Friday, 10 November 2017

Building American Post and Rail Fencing

Battlefields for conflicts such as the AWI or ACW often have a very distinctive style of fencing that, in my opinion, immediately evokes the right sort of feeling for the terrain and the era.
My post & rail test piece

In reality such boundaries were easy to produce from the abundant natural resources and very sturdy. So I thought I'd have a go at a test piece before making many feet of fencing in miniature!

I began with an spare piece of 3mm MDF approx 4cm by 28cm, trimming the edges to give a slight 'chamfer' to the sides. The rails are made from kebab sticks - easily sourced from your favourite supermarket - Tesco in my case.

Mark out the holes and drill them ensuring the diameter of the hole is slightly less than the diameter of the sticks to help get a snug fit. Ensure that the MDF is on a solid surface when drilling (I didn't and the board partially de-laminated so I had to shorten it!). The holes should be slightly further apart than the diameter of the sticks as they will be laid at an angle.
Make the upright posts from the sharp end of the sticks as the taper makes it easy to insert and get a nice, tight fit. The posts vary in length from 33-44mm. Try not to make them all the same length to help give it a rustic look.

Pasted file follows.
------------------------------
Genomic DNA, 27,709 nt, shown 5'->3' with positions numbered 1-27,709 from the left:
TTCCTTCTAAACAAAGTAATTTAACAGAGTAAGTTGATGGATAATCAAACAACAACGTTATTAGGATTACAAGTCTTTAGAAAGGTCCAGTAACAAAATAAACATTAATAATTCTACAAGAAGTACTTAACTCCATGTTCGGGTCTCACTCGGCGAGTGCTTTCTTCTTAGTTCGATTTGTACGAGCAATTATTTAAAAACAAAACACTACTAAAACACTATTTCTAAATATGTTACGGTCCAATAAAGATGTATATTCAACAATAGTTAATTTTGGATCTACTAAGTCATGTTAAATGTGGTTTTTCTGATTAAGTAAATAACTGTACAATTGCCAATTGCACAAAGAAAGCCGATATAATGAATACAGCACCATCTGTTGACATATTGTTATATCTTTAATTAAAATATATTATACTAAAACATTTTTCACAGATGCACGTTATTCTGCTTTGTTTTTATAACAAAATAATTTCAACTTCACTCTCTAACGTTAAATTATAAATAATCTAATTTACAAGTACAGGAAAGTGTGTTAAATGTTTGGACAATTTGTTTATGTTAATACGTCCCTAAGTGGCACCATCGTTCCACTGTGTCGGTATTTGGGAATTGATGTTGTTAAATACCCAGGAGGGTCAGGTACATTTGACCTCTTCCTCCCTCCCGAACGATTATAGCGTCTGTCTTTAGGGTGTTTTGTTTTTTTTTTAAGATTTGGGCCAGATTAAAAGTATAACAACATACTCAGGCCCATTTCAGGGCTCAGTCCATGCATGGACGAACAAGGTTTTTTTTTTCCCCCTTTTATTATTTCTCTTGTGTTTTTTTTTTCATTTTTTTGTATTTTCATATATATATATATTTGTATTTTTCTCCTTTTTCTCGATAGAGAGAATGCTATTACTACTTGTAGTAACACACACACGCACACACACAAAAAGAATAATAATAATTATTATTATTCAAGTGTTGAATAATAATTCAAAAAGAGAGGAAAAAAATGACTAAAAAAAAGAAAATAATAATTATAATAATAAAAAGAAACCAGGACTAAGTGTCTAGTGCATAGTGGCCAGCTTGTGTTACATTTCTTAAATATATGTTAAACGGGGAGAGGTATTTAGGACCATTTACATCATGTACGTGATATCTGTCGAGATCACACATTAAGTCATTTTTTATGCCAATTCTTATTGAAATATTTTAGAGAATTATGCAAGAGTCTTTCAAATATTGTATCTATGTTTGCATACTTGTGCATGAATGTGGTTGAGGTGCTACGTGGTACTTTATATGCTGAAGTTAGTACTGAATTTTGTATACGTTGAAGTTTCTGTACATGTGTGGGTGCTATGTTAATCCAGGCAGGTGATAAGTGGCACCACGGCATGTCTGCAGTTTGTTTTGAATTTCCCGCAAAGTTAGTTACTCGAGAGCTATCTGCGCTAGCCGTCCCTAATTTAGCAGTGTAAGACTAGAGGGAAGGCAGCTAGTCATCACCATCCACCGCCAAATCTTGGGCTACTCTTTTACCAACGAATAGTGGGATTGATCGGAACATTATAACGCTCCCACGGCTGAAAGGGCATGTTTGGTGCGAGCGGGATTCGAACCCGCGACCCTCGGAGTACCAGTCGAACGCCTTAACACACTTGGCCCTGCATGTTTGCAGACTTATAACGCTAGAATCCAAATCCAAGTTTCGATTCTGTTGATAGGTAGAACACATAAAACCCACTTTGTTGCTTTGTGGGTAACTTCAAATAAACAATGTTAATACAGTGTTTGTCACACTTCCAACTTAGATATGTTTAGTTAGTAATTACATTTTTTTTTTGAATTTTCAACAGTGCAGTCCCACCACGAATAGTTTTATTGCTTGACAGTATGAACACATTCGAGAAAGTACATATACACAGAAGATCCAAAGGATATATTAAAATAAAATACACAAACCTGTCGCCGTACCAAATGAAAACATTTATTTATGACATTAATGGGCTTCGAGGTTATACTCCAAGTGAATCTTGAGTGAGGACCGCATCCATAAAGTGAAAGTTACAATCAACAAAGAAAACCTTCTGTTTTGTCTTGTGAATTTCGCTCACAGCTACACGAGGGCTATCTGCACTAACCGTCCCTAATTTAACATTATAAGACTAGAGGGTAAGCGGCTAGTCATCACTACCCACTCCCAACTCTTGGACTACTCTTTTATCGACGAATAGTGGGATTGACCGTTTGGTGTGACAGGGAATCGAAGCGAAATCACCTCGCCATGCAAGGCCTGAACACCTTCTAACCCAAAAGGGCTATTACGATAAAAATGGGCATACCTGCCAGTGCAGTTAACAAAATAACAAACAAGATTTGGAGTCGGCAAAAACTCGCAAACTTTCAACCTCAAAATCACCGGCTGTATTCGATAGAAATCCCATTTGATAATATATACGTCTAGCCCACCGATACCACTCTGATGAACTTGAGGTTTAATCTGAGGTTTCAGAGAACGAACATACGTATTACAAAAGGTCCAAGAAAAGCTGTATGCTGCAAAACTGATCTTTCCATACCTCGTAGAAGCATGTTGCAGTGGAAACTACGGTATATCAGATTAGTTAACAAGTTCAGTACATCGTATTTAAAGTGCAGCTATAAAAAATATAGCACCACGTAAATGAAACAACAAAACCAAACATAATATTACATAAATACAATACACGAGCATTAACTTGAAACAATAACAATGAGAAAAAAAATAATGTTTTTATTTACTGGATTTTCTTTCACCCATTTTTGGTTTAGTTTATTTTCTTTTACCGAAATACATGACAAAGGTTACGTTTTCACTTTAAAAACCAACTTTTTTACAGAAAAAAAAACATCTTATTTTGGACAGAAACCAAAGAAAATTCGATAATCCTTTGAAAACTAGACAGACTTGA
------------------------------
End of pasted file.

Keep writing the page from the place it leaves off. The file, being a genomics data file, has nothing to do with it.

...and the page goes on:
Glue the posts in place using good quality wood glue and leave to dry completely before adding the rails.

When adding the rails, trim each to the right length as needed. Again, vary this slightly for best effect. You'll also need to make some short 'spacers' to fill in the gaps at each end. The pic below shows this quite nicely. Let the glue dry completely then trim off the sharp points underneath with a pair of snippers.

Depending upon the quality of the kebab sticks you might find some that are warped or have bits missing etc. These are great for adding a bit more variety.

I haven't done a step-by-step for this simply because it's very straightforward! Prime the wood with your favourite primer then start with a good coat of a mid grey, followed by a light grey then an off white. I bought a small selection of tester pots from a DIY store for this. The important bit is to use an off-white (Soft Almond here) for the final highlight.
The base is Americana Honey Brown, then highlights of VMC 847 Dark Sand followed by a final highlight of Foundry 9C Boneyard Light.

The decoration on the base is just Noch 08310 static grass and a few tufts and bits of clump foliage.

I'm quite pleased with how it's turned out. Being a test piece there are a few things I've learned...
* Angle the corners slightly as this will make it easier to layout gentle curves to follow roads, etc.
* Make complete sets of V's so that sections align nicely. This avoids the need for corner sections.
* Figure out how to make some gates.

Hope that was helpful.


jmilesr said...

Great job

Moiterei_1984 said...

Now that’s a really handy guide! Will give it a try once I come round to the period.

95th Division said...

Excellent - thanks for posting. I'm going to try this.

JOHNBOND said...

Very nice and simple fences for that period Matt, I noted your tutorial for the future as I am slowly painting up minis for French Indian war period.
Thanks for sharing
cheers John

The Wargames Table said...

Thanks all! Glad you found it interesting :o)

Paul Scrivens-Smith said...

Great stuff, I'll likely be copying these in a few weeks.
They have a long Thanksgiving weekend over here so this could be my project for those few days....

Phil said...

Creative and excellent!

The Wargames Table said...

Good plan, Sir!

The Wargames Table said...

Thank you!